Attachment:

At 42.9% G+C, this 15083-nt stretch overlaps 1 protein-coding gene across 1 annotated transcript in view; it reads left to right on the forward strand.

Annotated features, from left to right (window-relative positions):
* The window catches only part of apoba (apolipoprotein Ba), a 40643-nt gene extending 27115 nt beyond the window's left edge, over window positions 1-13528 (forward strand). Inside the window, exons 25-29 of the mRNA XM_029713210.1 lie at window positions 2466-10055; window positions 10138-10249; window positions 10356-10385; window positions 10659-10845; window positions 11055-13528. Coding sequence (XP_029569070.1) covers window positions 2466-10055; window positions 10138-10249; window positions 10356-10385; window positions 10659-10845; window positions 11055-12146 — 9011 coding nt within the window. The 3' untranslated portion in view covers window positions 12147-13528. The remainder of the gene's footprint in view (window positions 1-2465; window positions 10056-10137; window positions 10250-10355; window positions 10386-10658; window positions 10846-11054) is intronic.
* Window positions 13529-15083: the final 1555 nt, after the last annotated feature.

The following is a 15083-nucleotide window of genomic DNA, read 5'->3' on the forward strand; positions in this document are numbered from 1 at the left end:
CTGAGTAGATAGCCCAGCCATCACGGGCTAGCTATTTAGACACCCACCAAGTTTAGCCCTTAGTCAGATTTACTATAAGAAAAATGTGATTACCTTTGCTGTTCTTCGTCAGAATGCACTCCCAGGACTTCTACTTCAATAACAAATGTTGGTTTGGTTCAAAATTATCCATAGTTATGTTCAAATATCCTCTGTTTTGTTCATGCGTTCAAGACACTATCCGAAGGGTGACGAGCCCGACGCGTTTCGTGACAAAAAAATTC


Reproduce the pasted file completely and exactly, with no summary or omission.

At 42.9% G+C, this 15083-nt stretch overlaps 1 protein-coding gene across 1 annotated transcript in view; it reads left to right on the forward strand.

Annotated features, from left to right (window-relative positions):
* The window catches only part of apoba (apolipoprotein Ba), a 40643-nt gene extending 27115 nt beyond the window's left edge, over window positions 1-13528 (forward strand). Inside the window, exons 25-29 of the mRNA XM_029713210.1 lie at window positions 2466-10055; window positions 10138-10249; window positions 10356-10385; window positions 10659-10845; window positions 11055-13528. Coding sequence (XP_029569070.1) covers window positions 2466-10055; window positions 10138-10249; window positions 10356-10385; window positions 10659-10845; window positions 11055-12146 — 9011 coding nt within the window. The 3' untranslated portion in view covers window positions 12147-13528. The remainder of the gene's footprint in view (window positions 1-2465; window positions 10056-10137; window positions 10250-10355; window positions 10386-10658; window positions 10846-11054) is intronic.
* Window positions 13529-15083: the final 1555 nt, after the last annotated feature.

The following is a 15083-nucleotide window of genomic DNA, read 5'->3' on the forward strand; positions in this document are numbered from 1 at the left end:
CTGAGTAGATAGCCCAGCCATCACGGGCTAGCTATTTAGACACCCACCAAGTTTAGCCCTTAGTCAGATTTACTATAAGAAAAATGTGATTACCTTTGCTGTTCTTCGTCAGAATGCACTCCCAGGACTTCTACTTCAATAACAAATGTTGGTTTGGTTCAAAATTATCCATAGTTATGTTCAAATATCCTCTGTTTTGTTCATGCGTTCAAGACACTATCCGAAGGGTGACGAGCCCGACGCGTTTCGTGACAAAAAAATTC